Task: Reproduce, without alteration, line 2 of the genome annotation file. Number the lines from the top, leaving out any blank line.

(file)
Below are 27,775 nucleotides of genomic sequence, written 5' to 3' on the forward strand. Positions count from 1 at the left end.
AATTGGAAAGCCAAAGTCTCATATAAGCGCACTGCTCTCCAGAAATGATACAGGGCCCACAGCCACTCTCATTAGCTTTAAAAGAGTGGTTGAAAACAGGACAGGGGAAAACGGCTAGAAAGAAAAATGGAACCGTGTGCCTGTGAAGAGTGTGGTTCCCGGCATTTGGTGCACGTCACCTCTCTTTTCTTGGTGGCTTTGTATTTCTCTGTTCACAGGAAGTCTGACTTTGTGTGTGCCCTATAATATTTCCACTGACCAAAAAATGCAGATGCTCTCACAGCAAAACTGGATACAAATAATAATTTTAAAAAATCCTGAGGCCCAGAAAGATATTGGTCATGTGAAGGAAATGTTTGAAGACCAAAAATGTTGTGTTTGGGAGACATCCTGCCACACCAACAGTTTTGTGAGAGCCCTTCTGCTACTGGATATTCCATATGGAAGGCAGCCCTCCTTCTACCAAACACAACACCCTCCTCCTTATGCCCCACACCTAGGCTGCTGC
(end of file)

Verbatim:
AATTGGAAAGCCAAAGTCTCATATAAGCGCACTGCTCTCCAGAAATGATACAGGGCCCACAGCCACTCTCATTAGCTTTAAAAGAGTGGTTGAAAACAGGACAGGGGAAAACGGCTAGAAAGAAAAATGGAACCGTGTGCCTGTGAAGAGTGTGGTTCCCGGCATTTGGTGCACGTCACCTCTCTTTTCTTGGTGGCTTTGTATTTCTCTGTTCACAGGAAGTCTGACTTTGTGTGTGCCCTATAATATTTCCACTGACCAAAAAATGCAGATGCTCTCACAGCAAAACTGGATACAAATAATAATTTTAAAAAATCCTGAGGCCCAGAAAGATATTGGTCATGTGAAGGAAATGTTTGAAGACCAAAAATGTTGTGTTTGGGAGACATCCTGCCACACCAACAGTTTTGTGAGAGCCCTTCTGCTACTGGATATTCCATATGGAAGGCAGCCCTCCTTCTACCAAACACAACACCCTCCTCCTTATGCCCCACACCTAGGCTGCTGC